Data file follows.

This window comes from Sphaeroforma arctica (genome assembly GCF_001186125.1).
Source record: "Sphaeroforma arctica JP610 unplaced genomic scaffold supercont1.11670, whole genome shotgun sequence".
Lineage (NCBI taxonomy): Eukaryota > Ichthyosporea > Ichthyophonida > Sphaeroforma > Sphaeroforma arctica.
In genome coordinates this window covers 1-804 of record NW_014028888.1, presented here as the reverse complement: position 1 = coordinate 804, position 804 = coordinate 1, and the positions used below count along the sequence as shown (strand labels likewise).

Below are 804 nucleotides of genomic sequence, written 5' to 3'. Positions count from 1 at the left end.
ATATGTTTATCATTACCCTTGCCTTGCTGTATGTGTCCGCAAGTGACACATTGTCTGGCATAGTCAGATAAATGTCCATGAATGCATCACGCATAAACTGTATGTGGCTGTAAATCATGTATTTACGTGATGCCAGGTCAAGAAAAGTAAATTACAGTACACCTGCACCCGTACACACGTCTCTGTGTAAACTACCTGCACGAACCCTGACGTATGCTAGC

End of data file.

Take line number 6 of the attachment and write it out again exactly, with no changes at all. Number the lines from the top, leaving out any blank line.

ATATGTTTATCATTACCCTTGCCTTGCTGTATGTGTCCGCAAGTGACACATTGTCTGGCATAGTCAGATAAATGTCCATGAATGCATCACGCATAAACTGTATGTGGCTGTAAATCATGTATTTACGTGATGCCAGGTCAAGAAAAGTAAATTACAGTACACCTGCACCCGTACACACGTCTCTGTGTAAACTACCTGCACGAACCCTGACGTATGCTAGC